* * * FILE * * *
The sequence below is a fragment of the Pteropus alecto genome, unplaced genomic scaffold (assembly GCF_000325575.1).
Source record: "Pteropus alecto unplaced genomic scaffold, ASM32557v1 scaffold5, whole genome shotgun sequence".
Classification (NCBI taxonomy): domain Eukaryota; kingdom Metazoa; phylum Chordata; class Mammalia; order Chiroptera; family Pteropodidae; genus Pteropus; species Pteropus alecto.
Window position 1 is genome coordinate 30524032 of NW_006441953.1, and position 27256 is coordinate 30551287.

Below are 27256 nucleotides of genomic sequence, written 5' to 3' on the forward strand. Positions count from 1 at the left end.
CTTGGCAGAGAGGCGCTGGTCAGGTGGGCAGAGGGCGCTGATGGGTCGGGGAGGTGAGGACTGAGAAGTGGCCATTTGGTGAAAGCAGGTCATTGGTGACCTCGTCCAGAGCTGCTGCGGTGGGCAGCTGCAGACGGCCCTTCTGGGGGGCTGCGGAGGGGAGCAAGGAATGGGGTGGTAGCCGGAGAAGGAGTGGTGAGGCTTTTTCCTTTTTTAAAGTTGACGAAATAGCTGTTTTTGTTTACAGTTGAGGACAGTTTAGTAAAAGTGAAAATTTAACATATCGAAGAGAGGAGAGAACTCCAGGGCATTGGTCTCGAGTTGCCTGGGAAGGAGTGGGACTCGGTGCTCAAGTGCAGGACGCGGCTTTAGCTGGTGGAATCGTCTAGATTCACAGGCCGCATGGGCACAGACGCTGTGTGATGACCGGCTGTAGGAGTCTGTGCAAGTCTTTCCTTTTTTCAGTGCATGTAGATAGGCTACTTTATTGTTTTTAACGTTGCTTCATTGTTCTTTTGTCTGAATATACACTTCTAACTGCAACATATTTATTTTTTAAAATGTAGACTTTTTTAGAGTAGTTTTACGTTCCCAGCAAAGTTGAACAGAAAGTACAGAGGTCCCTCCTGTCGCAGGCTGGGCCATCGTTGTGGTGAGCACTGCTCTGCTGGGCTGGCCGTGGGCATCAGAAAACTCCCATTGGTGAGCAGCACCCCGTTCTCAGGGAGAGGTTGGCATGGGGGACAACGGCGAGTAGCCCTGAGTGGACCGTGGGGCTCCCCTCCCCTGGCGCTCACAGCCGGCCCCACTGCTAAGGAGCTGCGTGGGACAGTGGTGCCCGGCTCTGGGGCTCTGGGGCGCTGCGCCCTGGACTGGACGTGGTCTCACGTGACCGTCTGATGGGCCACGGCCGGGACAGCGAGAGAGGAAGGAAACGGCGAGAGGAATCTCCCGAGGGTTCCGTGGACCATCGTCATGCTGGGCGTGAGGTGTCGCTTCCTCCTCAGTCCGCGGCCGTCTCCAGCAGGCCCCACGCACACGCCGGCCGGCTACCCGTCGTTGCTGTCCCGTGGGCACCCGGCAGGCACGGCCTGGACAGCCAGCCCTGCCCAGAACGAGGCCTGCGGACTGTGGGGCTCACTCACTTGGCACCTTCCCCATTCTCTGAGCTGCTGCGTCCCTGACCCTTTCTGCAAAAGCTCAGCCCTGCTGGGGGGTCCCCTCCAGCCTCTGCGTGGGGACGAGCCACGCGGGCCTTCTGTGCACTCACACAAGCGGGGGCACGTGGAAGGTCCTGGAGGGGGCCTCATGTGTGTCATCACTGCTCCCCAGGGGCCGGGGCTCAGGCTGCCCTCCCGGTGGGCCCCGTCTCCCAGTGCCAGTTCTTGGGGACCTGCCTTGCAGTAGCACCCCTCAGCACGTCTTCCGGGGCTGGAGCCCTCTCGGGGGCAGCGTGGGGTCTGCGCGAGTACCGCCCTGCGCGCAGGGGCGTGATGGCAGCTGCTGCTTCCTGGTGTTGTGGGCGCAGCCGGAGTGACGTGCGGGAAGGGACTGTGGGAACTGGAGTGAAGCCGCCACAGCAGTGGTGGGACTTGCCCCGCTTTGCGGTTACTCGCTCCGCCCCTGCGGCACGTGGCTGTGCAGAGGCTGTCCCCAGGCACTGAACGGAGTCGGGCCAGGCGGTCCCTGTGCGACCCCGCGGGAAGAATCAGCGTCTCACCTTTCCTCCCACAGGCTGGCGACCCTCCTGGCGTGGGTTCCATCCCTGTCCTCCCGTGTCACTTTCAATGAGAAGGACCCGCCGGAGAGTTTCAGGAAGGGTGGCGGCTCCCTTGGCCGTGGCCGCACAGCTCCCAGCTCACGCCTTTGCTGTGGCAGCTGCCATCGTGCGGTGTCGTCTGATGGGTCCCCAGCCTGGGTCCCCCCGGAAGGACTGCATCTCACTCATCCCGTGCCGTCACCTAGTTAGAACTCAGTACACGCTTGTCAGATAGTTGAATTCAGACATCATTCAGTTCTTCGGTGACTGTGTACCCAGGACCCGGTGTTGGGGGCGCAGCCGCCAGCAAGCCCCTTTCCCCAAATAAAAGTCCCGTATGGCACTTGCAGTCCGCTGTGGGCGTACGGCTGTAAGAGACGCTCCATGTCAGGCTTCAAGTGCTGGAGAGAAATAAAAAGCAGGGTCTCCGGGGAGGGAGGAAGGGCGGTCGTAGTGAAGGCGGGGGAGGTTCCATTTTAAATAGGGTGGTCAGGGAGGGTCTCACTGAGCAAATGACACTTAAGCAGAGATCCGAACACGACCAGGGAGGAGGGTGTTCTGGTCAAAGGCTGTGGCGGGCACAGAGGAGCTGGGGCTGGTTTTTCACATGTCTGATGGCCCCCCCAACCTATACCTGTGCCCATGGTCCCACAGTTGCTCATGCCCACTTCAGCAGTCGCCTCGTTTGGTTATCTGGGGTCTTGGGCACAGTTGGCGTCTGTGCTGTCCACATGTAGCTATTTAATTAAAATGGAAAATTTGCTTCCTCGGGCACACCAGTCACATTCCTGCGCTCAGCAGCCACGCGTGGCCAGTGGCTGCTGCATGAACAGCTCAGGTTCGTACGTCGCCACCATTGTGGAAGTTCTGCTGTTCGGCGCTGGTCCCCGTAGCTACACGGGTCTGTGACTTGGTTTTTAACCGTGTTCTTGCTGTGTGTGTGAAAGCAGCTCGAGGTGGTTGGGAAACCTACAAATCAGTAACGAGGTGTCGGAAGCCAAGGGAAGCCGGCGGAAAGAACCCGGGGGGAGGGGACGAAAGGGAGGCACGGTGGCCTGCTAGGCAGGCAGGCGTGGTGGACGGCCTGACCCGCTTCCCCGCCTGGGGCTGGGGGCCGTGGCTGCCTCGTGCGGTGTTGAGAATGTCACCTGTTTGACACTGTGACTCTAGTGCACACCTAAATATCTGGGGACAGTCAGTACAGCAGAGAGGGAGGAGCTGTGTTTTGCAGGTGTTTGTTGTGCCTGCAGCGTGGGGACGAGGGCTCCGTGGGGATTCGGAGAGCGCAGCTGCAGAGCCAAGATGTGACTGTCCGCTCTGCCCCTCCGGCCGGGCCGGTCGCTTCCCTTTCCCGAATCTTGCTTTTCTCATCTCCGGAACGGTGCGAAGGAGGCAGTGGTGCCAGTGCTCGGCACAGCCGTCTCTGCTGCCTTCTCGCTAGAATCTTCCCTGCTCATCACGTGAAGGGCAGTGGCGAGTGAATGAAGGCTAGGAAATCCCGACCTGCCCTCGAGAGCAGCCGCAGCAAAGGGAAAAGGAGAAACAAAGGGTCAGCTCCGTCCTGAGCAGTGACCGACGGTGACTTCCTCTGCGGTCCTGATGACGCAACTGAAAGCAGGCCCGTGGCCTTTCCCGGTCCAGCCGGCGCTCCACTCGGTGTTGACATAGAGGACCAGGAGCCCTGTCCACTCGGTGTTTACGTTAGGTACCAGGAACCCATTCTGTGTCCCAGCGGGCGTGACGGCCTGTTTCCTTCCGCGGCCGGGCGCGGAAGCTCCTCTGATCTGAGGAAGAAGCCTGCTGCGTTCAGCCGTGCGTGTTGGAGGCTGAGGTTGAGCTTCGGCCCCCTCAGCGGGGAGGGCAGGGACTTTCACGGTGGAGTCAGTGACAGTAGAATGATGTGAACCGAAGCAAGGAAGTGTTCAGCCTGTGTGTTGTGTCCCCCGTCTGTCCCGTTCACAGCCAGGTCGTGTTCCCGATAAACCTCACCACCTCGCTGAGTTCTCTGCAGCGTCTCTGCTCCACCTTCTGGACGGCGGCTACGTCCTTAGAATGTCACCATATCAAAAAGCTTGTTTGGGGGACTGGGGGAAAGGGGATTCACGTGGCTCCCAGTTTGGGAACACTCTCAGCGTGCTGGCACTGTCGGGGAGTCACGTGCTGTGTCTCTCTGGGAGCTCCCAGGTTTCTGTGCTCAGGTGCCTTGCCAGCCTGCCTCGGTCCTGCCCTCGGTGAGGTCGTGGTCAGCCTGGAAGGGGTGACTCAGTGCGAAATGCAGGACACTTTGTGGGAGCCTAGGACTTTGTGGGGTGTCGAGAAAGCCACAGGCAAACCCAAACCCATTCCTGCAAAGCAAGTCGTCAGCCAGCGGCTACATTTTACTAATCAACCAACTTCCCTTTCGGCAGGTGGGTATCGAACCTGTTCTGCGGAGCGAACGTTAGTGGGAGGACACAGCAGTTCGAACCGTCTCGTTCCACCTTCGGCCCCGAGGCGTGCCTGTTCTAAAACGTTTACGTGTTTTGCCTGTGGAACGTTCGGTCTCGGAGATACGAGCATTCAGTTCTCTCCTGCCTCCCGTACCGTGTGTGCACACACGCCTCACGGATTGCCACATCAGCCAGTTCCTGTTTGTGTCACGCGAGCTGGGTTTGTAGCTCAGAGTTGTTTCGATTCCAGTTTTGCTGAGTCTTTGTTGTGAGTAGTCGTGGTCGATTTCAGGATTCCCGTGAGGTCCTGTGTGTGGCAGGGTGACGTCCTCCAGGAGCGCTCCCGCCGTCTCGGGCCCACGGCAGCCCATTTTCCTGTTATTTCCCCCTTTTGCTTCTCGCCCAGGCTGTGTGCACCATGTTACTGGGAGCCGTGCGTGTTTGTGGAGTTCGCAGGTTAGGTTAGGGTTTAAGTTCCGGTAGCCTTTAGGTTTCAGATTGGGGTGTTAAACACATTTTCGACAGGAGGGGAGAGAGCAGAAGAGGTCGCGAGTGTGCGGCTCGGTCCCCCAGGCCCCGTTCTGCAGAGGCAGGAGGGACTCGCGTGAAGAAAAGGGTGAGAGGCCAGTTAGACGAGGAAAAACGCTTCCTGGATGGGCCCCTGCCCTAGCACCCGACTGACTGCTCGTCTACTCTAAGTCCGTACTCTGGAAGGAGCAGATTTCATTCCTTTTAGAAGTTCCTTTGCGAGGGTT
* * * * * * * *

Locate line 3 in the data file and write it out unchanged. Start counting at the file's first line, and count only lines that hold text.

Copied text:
Classification (NCBI taxonomy): domain Eukaryota; kingdom Metazoa; phylum Chordata; class Mammalia; order Chiroptera; family Pteropodidae; genus Pteropus; species Pteropus alecto.